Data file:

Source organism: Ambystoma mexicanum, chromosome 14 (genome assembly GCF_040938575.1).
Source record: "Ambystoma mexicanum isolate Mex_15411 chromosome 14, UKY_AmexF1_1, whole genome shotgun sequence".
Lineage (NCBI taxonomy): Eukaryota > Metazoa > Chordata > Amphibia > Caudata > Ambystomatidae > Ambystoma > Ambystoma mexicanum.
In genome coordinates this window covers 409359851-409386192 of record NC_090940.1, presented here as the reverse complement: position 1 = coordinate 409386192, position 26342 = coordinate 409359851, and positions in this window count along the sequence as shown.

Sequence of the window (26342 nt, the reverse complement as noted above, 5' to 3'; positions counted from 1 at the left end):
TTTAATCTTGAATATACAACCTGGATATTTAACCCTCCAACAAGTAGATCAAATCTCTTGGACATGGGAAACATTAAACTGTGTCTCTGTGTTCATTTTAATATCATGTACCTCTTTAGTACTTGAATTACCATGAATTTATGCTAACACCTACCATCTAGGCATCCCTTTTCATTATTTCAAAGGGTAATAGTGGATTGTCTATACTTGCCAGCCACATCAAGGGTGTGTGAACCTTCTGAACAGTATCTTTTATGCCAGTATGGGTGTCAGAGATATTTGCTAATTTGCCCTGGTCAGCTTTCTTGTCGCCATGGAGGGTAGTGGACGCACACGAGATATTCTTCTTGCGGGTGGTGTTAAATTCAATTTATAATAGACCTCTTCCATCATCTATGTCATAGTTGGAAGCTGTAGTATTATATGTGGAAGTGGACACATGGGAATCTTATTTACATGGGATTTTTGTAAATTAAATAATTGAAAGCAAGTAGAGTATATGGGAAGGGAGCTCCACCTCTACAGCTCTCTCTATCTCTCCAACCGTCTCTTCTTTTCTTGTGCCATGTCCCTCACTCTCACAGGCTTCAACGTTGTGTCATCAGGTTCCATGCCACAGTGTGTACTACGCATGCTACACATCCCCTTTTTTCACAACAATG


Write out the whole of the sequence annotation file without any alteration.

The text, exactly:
Source organism: Ambystoma mexicanum, chromosome 14 (genome assembly GCF_040938575.1).
Source record: "Ambystoma mexicanum isolate Mex_15411 chromosome 14, UKY_AmexF1_1, whole genome shotgun sequence".
Lineage (NCBI taxonomy): Eukaryota > Metazoa > Chordata > Amphibia > Caudata > Ambystomatidae > Ambystoma > Ambystoma mexicanum.
In genome coordinates this window covers 409359851-409386192 of record NC_090940.1, presented here as the reverse complement: position 1 = coordinate 409386192, position 26342 = coordinate 409359851, and positions in this window count along the sequence as shown.

Sequence of the window (26342 nt, the reverse complement as noted above, 5' to 3'; positions counted from 1 at the left end):
TTTAATCTTGAATATACAACCTGGATATTTAACCCTCCAACAAGTAGATCAAATCTCTTGGACATGGGAAACATTAAACTGTGTCTCTGTGTTCATTTTAATATCATGTACCTCTTTAGTACTTGAATTACCATGAATTTATGCTAACACCTACCATCTAGGCATCCCTTTTCATTATTTCAAAGGGTAATAGTGGATTGTCTATACTTGCCAGCCACATCAAGGGTGTGTGAACCTTCTGAACAGTATCTTTTATGCCAGTATGGGTGTCAGAGATATTTGCTAATTTGCCCTGGTCAGCTTTCTTGTCGCCATGGAGGGTAGTGGACGCACACGAGATATTCTTCTTGCGGGTGGTGTTAAATTCAATTTATAATAGACCTCTTCCATCATCTATGTCATAGTTGGAAGCTGTAGTATTATATGTGGAAGTGGACACATGGGAATCTTATTTACATGGGATTTTTGTAAATTAAATAATTGAAAGCAAGTAGAGTATATGGGAAGGGAGCTCCACCTCTACAGCTCTCTCTATCTCTCCAACCGTCTCTTCTTTTCTTGTGCCATGTCCCTCACTCTCACAGGCTTCAACGTTGTGTCATCAGGTTCCATGCCACAGTGTGTACTACGCATGCTACACATCCCCTTTTTTCACAACAATG